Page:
MANILA -- The Philippines has joined the ranks of Southeast Asian countries rethinking their labor laws and practices to bolster worker protections, taking on big businesses accused of abusing short-term contracts to skimp on benefits.
Philippine labor law requires that workers be made permanent employees after a six-month probationary period. But many companies -- particularly restaurants, retailers and manufacturers -- dodge this rule by firing workers after five months and hiring new staff.
This practice -- known here as "endo," short for "end of contract" -- keeps labor costs down and lets businesses more easily adjust payroll as needed, but leaves workers in a precarious position.
President Rodrigo Duterte vowed to eliminate endo during his 2016 election campaign. With labor unions in his corner, he has pressured companies to work toward this goal. But progress has proved slow, spurring Manila to turn up the pressure.
"The government will not rest until we end this shameful labor practice," he declared in a May Day speech.
The labor department recently named the 20 companies with the largest contingents of short-term employees. Jollibee Foods, the country's largest fast food chain operator, topped the list with 14,960 endo workers.
Manila's crackdown fits with a trend toward expanding worker protections in Southeast Asia. Foreign companies operating in the region may need to think beyond taking advantage of low labor costs and start cultivating talent for the long term.
Vietnam's revised labor code that took effect in 2013 included provisions for outsourcing that limit the practice to 17 specific industries and cap contracts at one year. Indonesia permits outsourcing in just five areas, such as security services. Thailand in 2008 banned pay discrimination between contract staff and regular employees who perform the same work.
The Philippine government's list reflects inspections of almost 100,000 of the country's 900,000-plus businesses. Though more than 176,000 endo workers have been "regularized" under Duterte, over 224,000 remain on short-term contracts at these companies, the labor department said. Data from the Statistics Authority showed 1.33 million nonregular workers nationwide in 2016.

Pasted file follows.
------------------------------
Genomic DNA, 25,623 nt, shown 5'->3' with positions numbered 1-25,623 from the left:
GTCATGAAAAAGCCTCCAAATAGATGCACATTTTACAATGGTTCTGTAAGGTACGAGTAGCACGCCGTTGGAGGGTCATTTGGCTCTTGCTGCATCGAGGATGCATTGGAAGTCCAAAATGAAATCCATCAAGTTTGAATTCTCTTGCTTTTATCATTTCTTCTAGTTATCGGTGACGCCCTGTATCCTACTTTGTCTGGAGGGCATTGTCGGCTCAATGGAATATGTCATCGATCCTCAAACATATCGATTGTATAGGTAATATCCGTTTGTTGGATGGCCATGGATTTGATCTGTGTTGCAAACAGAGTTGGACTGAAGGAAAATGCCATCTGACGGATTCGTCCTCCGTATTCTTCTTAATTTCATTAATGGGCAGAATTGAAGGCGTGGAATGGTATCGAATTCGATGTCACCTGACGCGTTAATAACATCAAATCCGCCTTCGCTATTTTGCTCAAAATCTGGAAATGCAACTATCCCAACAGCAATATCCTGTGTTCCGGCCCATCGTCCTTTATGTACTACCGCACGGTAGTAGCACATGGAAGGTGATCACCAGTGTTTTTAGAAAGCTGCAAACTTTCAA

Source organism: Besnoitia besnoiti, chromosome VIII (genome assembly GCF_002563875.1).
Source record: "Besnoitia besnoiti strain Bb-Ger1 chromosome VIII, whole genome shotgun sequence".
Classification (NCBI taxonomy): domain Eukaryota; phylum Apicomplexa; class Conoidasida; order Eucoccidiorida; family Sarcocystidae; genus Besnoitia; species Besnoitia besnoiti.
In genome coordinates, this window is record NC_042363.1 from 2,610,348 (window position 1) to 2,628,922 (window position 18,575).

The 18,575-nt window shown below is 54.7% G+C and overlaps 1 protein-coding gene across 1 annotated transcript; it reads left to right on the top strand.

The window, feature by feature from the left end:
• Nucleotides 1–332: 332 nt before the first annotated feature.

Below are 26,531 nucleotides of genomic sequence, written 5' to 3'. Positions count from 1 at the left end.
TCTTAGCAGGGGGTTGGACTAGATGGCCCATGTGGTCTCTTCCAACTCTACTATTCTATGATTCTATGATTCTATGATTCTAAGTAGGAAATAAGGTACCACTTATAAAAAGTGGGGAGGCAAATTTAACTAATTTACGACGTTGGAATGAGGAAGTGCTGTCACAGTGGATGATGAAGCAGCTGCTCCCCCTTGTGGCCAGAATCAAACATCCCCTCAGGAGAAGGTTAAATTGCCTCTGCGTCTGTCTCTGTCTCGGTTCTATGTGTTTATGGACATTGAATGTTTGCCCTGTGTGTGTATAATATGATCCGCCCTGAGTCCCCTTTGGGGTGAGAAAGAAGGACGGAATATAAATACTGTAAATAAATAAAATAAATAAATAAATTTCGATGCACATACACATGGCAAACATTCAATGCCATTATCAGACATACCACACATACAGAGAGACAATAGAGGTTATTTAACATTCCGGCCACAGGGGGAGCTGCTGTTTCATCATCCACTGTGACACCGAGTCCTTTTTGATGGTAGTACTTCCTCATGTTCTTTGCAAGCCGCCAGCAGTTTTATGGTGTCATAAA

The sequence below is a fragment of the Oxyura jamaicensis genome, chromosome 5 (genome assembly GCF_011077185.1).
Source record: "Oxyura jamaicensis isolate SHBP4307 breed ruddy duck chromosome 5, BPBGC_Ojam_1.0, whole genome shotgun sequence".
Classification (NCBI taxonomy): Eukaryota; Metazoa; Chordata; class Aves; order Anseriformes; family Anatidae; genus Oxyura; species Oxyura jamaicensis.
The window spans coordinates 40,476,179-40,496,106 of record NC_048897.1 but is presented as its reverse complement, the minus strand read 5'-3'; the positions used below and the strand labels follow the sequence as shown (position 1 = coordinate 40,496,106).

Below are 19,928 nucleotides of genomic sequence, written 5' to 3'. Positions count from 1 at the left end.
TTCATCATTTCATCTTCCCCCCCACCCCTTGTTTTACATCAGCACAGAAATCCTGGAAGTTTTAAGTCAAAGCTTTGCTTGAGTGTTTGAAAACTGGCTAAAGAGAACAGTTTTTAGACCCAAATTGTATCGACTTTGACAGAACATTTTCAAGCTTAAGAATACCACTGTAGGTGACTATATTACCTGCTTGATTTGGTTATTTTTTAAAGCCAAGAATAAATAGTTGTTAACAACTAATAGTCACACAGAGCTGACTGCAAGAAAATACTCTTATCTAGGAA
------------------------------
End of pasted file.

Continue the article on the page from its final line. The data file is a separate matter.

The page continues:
Some local businesses have resisted the government's demands. Jollibee responded to an April order to convert more than 6,000 workers to regular staff by lodging an objection, while the labor department rejected a similar appeal by PLDT. Both argue that their use of contractor workers does not violate the law.
Manila also is accused of not pursuing all businesses equally. The SM Investments group, the nation's largest retailer, is said to be the biggest offender when it comes to short-term contracts, yet did not appear on the labor department's list. SM Malls is undertaking a voluntary program to address the situation, the department said.
Meanwhile, some foreign companies in the country have begun to offer regular status to contractors, which leads to higher labor costs.
Japan's Murata Manufacturing in late April stopped employing short-term labor at a capacitor plant south of Manila and made all of the 400-plus contract workers there full-fledged staff. Though Murata pays such contractors at the same rate as its permanent employees, the latter can cost up to 20% more, based on benefits including meal allowances and busing to and from work.
For many businesses, worker protections have become necessary to expand exports. When Thailand's fishing industry was found to use forced labor, Western countries threatened steps such as banning Thai seafood, citing abuse of human rights.
"The trend of Southeast Asian countries strengthening worker protections is unavoidable," said Toshihiro Kurozawa, a fellow at Japan's JAC Recruitment.